Modern Artist or Visual Politician? – Dada (part 6)


The pieces which I have previously analysed are obviously politically triggered. However, the question which I have been exploring throughout this blog series is, does the artist who produces the politically based artwork act as a visual politician or as a social critic? If acting as the latter, I would have to conclude that that artist would maintain the title of ‘Modern Artist’ instead gaining the new title of ‘Visual Politician’?

During the short period of time studying History of Art, I have been exposed to a vast range of political art. This consisting of everything from the famous portrait of ‘Louis XIV’ by Hyacinthe Rigaud to cartoons in the newspaper, produced by the likes of David Lowe. However, even though I have only been studying this subject for all of 3 months, one can already recognize that a political artist has the choice of taking two roots in his art. The artist can either choose to take part in propaganda, thus reinforcing the person in power, or they can stand to oppose and criticise the society they live in or the government they live under. It is the latter that I have discussed in this essay.

Both Höch and Hausmann use photomontage to cultivate their campaigns and use the Dada movement to catapult their views into the spotlight. By exploring the question, ‘Modern Artist or Visual Politician’ over this series of 6 blogs, I can conclude that the Dada artist shares many common traits with the standard politician.  The divide that acts to separate the two roles is that one results to the use of words to express his or her ideals and the other uses images; Visual Politician. However, the flaw of the political modern artist, such as Haussmann, is that of their lack of a solution for the flaws of society that they highlight in their work. Therefore, I have concluded that without the support of a realistic solution one cannot label them a ‘Visual Politician’ but simply as a political modern artist or a social critic. It is a politician’s role in society to live by their manifesto; which Dada does, and provide a solution to solve the countries problems, which in turn supports the manifesto and gains people’s support; which Husmann’s ‘Dada Siegt’ does not. Without the presence of a solution the artist is simply being a social critic.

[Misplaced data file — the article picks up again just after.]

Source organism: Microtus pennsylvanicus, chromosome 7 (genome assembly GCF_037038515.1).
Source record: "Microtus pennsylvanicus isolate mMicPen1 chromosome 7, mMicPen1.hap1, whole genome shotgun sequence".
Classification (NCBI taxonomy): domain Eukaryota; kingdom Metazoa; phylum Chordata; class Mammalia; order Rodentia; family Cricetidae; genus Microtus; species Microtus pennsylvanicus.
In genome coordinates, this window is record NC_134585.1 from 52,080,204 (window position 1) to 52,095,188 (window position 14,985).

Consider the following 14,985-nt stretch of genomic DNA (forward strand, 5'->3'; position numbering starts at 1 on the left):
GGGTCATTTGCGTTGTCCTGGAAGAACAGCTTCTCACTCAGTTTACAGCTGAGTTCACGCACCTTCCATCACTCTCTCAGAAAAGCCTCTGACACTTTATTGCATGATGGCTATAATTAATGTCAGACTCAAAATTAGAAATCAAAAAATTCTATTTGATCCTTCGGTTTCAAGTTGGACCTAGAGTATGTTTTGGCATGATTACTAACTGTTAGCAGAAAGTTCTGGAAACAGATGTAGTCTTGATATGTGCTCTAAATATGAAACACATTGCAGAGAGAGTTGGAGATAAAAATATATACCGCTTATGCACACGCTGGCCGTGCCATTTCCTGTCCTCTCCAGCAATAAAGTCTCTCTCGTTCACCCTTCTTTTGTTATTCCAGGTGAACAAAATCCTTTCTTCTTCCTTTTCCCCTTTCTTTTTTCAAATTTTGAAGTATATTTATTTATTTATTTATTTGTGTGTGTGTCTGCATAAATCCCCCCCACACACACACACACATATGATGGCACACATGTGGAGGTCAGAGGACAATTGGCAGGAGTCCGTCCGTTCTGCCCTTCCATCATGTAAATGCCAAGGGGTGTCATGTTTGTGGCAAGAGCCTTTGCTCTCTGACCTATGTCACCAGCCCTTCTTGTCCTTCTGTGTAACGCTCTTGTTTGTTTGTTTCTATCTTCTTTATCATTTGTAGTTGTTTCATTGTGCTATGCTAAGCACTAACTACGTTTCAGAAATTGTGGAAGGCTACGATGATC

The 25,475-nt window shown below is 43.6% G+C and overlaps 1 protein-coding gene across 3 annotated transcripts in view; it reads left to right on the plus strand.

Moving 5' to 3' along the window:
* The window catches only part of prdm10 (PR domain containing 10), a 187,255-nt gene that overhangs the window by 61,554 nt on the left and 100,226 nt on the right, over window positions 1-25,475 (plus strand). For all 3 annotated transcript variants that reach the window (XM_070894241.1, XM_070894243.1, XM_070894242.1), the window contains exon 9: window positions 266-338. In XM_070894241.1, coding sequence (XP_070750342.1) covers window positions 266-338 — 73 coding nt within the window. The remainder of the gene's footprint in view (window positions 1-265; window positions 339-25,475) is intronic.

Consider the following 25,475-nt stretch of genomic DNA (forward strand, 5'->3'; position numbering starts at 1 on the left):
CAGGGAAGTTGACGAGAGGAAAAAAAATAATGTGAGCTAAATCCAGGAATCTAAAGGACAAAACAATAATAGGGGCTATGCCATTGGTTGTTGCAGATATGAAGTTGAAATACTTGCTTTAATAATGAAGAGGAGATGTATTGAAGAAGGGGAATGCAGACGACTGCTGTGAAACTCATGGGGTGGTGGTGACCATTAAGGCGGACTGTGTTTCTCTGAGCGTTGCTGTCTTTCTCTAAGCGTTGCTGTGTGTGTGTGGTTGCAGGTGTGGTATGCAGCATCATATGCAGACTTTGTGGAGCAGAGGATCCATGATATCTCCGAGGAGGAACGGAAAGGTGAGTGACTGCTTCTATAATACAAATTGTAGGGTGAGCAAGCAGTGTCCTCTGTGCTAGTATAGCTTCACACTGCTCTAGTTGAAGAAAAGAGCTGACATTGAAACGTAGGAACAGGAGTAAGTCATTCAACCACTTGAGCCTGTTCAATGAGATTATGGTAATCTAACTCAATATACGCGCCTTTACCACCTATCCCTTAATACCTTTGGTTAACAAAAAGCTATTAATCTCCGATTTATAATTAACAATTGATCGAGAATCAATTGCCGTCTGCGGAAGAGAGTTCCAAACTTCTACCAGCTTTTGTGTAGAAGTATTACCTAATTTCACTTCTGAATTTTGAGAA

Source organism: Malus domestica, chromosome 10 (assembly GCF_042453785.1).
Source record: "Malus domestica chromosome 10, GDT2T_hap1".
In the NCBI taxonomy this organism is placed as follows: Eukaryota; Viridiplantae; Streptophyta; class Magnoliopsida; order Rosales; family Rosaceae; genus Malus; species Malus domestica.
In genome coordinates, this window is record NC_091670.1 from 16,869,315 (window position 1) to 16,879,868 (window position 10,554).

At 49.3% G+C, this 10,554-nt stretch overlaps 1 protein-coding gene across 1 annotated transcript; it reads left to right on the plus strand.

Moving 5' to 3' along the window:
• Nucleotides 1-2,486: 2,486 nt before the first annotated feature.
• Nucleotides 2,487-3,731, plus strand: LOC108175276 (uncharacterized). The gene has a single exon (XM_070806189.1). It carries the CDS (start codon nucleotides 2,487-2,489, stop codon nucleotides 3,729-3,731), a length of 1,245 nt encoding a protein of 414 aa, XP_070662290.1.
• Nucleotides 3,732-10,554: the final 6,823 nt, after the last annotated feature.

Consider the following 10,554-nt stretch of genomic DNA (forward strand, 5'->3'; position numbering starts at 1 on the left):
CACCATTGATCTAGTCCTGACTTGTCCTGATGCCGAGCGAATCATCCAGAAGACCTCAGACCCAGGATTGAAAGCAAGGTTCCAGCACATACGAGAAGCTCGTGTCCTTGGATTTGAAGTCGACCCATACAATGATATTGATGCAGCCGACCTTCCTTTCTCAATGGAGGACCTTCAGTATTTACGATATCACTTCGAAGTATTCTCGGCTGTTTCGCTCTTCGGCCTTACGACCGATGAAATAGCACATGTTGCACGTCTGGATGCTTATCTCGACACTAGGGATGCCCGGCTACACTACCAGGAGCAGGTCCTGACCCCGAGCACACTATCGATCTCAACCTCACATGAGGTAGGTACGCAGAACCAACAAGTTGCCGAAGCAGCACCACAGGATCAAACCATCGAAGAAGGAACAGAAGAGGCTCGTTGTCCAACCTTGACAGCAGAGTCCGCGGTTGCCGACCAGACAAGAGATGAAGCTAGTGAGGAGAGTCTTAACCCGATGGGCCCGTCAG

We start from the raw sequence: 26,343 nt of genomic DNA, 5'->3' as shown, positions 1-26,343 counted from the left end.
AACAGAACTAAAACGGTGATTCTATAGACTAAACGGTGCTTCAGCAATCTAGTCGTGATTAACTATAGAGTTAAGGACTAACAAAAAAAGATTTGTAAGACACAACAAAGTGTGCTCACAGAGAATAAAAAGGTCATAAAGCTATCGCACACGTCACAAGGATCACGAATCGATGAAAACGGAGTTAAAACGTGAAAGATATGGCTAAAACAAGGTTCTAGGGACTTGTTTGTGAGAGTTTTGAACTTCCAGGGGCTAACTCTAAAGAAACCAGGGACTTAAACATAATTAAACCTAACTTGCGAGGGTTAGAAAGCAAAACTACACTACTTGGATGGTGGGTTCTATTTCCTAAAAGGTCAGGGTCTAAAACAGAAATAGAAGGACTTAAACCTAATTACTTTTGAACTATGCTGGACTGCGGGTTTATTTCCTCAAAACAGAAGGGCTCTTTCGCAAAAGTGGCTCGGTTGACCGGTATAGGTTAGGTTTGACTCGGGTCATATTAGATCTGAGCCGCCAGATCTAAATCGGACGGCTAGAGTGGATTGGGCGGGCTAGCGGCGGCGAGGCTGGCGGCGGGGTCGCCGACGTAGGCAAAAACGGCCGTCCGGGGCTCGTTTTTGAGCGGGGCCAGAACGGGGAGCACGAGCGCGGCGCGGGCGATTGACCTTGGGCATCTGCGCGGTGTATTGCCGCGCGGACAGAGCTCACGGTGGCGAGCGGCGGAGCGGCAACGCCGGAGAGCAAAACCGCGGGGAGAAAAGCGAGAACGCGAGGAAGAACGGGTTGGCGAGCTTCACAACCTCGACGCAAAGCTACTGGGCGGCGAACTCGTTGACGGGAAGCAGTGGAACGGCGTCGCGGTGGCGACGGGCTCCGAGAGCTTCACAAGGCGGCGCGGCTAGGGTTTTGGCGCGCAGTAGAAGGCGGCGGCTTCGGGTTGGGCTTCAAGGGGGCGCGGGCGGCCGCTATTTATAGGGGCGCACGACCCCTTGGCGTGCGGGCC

However, Hannah Höch can be labeled a Visual Politician because she focalizes her artwork onto a single subject; misrepresentation of women in society. Therefore, Höch is able to clearly state both her view on society and the changes that she believes must be made. By providing one main topic to criticize, the viewer can only come to one rational conclusion, that she is fighting for the opposite of what the present is providing; equality of men and women. Therefore, the modern artist Hannah Höch can be called a Visual Politician as she has crafted a powerful campaign through photomontage, called the public to support her ideology and supported this with an answer, just like a politician.

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